I was wondering how I would capture the theme ‘hard/soft’ until I happened on this image I took the other morning from our deck. The fog or ‘sea smoke’ was thick and nothing was visible in the harbor. As I enjoyed my coffee, the fog began to lift and as it did, I noticed one of our resident ospreys sitting in the tree. He was either one of the parents or a sibling but I guess I’d like to think it was a parent, keeping watch in the early morning before beginning his day.
I found the starkness of the osprey, tree and foreground striking against the soft fog and water and not wanting to lose the scene (sea smoke moves quickly!) by rising and getting my big camera, I snapped the image with my iPhone. Since it wasn’t the sharpest image but still liking the scene, I post-processed the image in Topaz Texture Effects which added a soft pastel effect in the background. Sometimes, memorable moments captured don’t have to be ideal!
Photographers at Work, Pemaquid Point Lighthouse, Bristol, Maine
The 3-day photography workshop that I participated in with Downeast Maine Magazine illustrated to me how I could better capture sunrises and sunsets by using a method called HDR, high dynamic range. It is taking a series of images at different exposure levels (bracketing and best with a tripod) combining them to create a single image comprised of the most focused, well-lit, and colorful parts of the scene. In the past, I would have had to do a lot of post-processing work to bring out the shadows when shooting into a sunrise or sunset. So I was excited to learn how to better capture those scenes. In the above image, two of my fellow classmates where capturing the same sunrise. One with a tripod in the lower right corner and the other hand-held in the upper left corner. I shot 3 images bracketed at +2 stops but in post processing I realized that I should have captured at least 5+ images since I had to do a bit of processing to bring up the shadows in the rocks. That probably would not have been necessary had I given myself more images to work with.
Nikon d810, Tamron 24-70 lens, 26mm, ISO 200, f/11,
The King, Richard’s River Camp, Masai Mara, Kenya.
Although our wonderful safaris were back in February, I still enjoy reviewing my images, and editing them at my leisure. This handsome fellow was relaxing in an open field as we drove by. We stopped and watched him for a bit, taking dozens of photos and interrupting his siesta. (Male lions spend about 18-20 hours a day snoozing!) He sat up, looked at us with disinterest and turned away sniffing at the air. Soon he laid back down and continued his nap.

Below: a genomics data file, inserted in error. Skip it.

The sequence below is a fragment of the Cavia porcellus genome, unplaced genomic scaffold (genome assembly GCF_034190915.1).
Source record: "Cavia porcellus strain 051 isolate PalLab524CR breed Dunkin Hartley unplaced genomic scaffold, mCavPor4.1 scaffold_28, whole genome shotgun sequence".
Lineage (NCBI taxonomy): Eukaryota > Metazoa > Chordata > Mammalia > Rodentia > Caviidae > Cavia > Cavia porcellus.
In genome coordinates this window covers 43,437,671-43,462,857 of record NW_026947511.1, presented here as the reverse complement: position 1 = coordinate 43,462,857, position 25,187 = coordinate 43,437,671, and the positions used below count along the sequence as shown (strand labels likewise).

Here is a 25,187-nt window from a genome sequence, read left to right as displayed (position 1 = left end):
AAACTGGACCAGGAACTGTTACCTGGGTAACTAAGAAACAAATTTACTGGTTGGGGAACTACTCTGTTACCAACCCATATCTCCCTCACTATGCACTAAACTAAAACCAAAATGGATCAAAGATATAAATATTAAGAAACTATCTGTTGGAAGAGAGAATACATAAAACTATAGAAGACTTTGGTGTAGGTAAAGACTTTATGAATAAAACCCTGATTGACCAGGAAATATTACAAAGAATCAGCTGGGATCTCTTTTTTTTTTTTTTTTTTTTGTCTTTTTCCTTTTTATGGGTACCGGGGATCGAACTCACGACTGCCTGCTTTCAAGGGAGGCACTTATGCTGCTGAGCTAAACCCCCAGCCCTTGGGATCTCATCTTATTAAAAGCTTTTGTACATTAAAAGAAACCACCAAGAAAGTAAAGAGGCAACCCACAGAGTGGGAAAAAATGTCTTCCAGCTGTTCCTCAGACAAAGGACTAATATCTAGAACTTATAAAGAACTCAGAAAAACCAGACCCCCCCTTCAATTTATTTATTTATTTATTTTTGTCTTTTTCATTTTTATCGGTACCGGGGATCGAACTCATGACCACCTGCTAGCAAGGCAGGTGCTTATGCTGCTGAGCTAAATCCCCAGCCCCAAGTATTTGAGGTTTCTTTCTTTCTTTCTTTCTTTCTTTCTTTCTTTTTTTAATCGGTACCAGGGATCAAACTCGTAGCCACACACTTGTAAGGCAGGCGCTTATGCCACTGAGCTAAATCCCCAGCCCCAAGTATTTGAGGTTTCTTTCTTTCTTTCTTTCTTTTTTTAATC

Nikon d810, Tamron 150-600mm, 460mm, f/6
Pemaquid Point Lighthouse, Pemaquid, Maine.
This past week, I participated in a 3-day Downeast Maine Magazine photography workshop led by Benjamin Williamson and Kurt Budliger. We had amazing weather and beautiful skies in our ‘quest’ for sunrises and sunsets. The days were long, beginning at 4:30am and ending well past 10pm with afternoon classroom time to preview photos and lightroom editing techniques. Ben and Kurt are awesome photographers and their insights and instructions on landscape photography was superb. I chose the above image for this week’s theme of ‘Quest’ as a representative of the quest for amazing sunrises and sunsets. It was the blue hour of the morning around 5am and I had just arrived at Pemaquid Point Lighthouse and began shooting before losing the skies to the morning sunrise.
Nikon d810, 24-70mm, f/10, 24mm, 1/4 second
Lighthouse and buildings, Pemaquid Point Lighthouse, Maine.
One of my favorite Maine artists is Andrew Wyeth who painted the land and people around him in his hometown of Chadds Ford, Pennsylvania, and his summer home in Cushing, Maine. I’ve always found his art of everyday subject matter filled with a haunting sense of urgency and foreboding dread, yet contemplative and silent. A few days ago, we went to Pemaquid Point Lighthouse for dinner with the hopes of some good sunset photos. The contrast light on the lighthouse reminded me of Wyeth’s work … a silent and lonely abstract of the stark landscapes of Maine.
On our recent Scotland trip, there were a number of iconic shots I wanted to get and one was of sheep. More specifically, a herd of sheep blocking a roadway. In the Scottish highlands, we only encountered that scene once, and it was only a few sheep that made us slow down to pass. So unfortunately, that image never materialized but along the way, I did happen to capture a variety of sheep and their lambs. In this image, the ewes were along the roadside and several cars had stopped to photograph them. They were quite curious of all the attention but soon went back to their grazing.
George Square, Glasgow, Scotland
The couple of days we spent in Glasgow, we would do the half-mile hike from our hotel to downtown George Square to catch the Hop-on-Hop-off bus which provided a great way of getting around the city and stopping where ever we wanted. Every day as we approached George Square, the above building came into view with awesome reflections of its surroundings. I thought it made for a good image for the theme “squares”. Although I took several photos with my big camera and my iPhone, it was the iPhone image I liked the best (sorry Nikon) and cropped and edited a bit in Lightroom.